Update on Georgia Wilson, Vet Charged with Animal Abuse
On August 7, Webster Groves Animal Hospital vet, Georgia Wilson, 43 of the 6100 block of Illinois Route 162, Maryville, IL, was arrested in connection with an August 4 investigation at her home which turned up three dog that had died of starvation and dehydration, horses left with larvae infested water and four more dogs that were neglected, malnourished and dehydrated. She was charged with seven felony counts of animal abuse and three counts of violating owner’s responsibility. The seven counts of abuse involve dogs; the three counts of violating responsibility involve horses.
Wilson’s 17-year-old daughter, Kelsey Reger of Shiloh, was charged Thursday with three misdemeanor counts of animal cruelty for failing to provide adequate food, water and shelter for the dogs left in her care.
Georgia Wilson was placed on administrative leave from her position at Webster Groves Animal Hospital, said Angel Venegoni, the hospital’s administrator.
She said the hospital had been bombarded with calls from clients who were concerned that Wilson, who specialized in the care of exotic animals, had abused their pets.
Wilson had a preliminary hearing on August 24 and Reger will be on court on Sept. 5.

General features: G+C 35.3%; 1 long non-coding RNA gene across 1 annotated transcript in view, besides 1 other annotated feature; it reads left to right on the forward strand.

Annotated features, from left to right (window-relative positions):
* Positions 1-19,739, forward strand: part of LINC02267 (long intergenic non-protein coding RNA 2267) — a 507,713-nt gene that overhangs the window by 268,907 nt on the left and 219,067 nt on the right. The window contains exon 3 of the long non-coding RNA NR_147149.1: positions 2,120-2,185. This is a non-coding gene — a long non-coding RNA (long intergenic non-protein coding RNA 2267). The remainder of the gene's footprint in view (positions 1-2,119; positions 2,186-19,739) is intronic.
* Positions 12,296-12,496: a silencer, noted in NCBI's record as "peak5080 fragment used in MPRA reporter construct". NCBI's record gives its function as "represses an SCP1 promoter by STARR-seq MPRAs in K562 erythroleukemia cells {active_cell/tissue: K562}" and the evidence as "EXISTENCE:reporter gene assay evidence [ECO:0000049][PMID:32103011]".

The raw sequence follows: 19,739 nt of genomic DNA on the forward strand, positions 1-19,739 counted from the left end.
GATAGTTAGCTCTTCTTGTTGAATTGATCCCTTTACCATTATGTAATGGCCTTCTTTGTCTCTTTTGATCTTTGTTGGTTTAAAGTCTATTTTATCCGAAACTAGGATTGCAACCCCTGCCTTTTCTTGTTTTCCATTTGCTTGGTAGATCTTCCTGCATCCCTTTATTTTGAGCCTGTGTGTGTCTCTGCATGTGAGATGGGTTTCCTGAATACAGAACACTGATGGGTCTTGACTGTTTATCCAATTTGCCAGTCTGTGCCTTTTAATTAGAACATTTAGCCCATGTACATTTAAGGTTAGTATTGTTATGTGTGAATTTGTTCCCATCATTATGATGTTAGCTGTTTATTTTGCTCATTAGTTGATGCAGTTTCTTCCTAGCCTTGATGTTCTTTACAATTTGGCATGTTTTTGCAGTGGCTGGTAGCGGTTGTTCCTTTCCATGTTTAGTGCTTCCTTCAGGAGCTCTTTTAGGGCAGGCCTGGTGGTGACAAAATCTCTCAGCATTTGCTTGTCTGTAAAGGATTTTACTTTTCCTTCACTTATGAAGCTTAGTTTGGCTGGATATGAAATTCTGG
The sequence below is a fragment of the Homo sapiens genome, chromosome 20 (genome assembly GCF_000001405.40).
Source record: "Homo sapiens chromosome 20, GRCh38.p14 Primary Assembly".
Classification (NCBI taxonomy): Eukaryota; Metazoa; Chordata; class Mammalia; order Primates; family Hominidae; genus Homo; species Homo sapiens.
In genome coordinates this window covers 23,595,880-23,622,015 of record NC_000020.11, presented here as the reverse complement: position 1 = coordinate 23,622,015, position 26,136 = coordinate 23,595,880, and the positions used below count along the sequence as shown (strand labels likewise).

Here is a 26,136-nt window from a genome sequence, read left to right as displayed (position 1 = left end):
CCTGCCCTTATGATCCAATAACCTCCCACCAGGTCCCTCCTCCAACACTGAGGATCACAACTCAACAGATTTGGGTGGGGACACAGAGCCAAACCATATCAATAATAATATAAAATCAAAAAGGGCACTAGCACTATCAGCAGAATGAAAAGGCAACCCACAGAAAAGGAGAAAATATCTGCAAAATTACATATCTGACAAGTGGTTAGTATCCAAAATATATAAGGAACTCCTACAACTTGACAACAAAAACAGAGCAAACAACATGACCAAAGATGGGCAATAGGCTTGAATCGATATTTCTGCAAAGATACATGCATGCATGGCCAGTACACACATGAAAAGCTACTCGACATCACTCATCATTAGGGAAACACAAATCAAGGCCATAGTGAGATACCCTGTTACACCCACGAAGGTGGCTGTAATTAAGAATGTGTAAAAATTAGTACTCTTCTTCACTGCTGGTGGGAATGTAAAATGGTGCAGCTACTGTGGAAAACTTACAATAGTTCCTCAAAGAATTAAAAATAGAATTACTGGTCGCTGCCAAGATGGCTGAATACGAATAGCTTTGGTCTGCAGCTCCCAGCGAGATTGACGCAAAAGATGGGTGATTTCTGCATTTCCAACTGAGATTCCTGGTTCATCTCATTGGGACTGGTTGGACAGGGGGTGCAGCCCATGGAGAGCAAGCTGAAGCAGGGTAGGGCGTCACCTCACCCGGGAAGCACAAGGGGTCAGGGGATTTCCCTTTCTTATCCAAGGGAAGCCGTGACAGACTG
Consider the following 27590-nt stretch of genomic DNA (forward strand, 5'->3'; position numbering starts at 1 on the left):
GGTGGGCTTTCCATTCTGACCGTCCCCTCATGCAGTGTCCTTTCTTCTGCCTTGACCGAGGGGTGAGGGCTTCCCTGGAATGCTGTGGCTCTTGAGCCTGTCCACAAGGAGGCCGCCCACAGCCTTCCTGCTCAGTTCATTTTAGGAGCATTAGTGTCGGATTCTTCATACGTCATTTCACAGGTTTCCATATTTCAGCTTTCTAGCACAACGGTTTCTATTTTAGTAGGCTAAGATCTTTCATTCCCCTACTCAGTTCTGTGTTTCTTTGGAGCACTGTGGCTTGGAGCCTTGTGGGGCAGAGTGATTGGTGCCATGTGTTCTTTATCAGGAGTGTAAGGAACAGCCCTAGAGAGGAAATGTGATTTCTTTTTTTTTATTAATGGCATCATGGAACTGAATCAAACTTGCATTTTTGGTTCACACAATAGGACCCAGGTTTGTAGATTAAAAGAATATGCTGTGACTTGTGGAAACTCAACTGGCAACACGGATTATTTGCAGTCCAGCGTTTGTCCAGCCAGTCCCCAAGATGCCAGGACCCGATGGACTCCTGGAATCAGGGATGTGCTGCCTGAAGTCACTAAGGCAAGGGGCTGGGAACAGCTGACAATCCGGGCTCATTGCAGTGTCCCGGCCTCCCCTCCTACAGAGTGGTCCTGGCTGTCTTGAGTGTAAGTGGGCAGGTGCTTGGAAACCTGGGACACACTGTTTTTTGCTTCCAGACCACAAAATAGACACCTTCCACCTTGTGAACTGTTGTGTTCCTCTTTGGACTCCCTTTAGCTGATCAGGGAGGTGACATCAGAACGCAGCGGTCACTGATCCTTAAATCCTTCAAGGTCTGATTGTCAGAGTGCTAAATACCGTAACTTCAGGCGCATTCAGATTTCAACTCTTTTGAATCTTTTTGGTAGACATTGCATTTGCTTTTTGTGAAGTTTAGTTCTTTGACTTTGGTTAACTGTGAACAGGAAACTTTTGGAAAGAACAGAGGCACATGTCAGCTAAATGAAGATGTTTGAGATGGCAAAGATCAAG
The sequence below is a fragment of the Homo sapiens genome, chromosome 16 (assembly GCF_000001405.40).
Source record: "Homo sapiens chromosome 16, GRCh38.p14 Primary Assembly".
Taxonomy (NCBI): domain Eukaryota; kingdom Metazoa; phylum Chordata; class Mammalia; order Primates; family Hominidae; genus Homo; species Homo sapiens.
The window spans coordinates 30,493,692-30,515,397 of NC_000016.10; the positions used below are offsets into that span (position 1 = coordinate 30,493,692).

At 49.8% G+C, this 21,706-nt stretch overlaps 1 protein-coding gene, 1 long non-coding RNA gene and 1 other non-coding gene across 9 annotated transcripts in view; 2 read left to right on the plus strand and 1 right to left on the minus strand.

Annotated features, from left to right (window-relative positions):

And now, the four dogs that survived and are currently in the care of Metro East Humane Society are in need of homes.
The easiest of the four to place will probably be Hazel, a red-and-white border collie mix, between 1 /1/2 and 2 years old; and Half-Pint, a Cairn terrier, between 8 and 9 years old. MEHS Director Charity Laleman is worried that the Chesapeake Bay terriers – an 8-year-old female named Flame, and 11-year-old Chance – won’t be so easy to find homes for.
“Most people want a kitten or a puppy,” she said Wednesday at the shelter, which is located about five miles east of Edwardsville on Illinois Route 143. “When dogs get up to age 7 it’s been our experience that it’s been difficult to adopt them out.”
One dog year is roughly equivalent to seven human years, although larger dogs usually age faster, she said.
But often older animals are calmer and more predictable and thus more desirable to some people, she said. “You know their history being around dogs or cats and other animals,” she said. “When you get a puppy or kitten you really don’t know what you’re getting.”
Laleman described all four dogs as “very sweet animals” who are “recovering nicely” after their mistreatment. Chance is “a little skinny” she said, but all four are in good condition.
If dogs aren’t adopted from MEHS, Laleman said she will take them to Senior Pet Rescue, a St. Louis agency that finds foster families for older cats and dogs. “They rely more on foster families than we do. They can work one-on one,” Laleman said.
The first step toward adopting a pet from MEHS is to come in and fill out an adoption application, after which a veterinarian will check them to make sure the animal has got all its shots, she said. “And we check out landlords to make sure they actually are allowed to have pets,” she said. (Edwardsville Intelligencer)
If you’re interested in adopting one of these dogs, who after what they’ve been through, desperately need wonderful, loving forever homes, please contact – Metro East Humane Society.
Metro East Humane Society
8495 State Route 143
Edwardsville, IL 62025
Phone: (618) 656-4405
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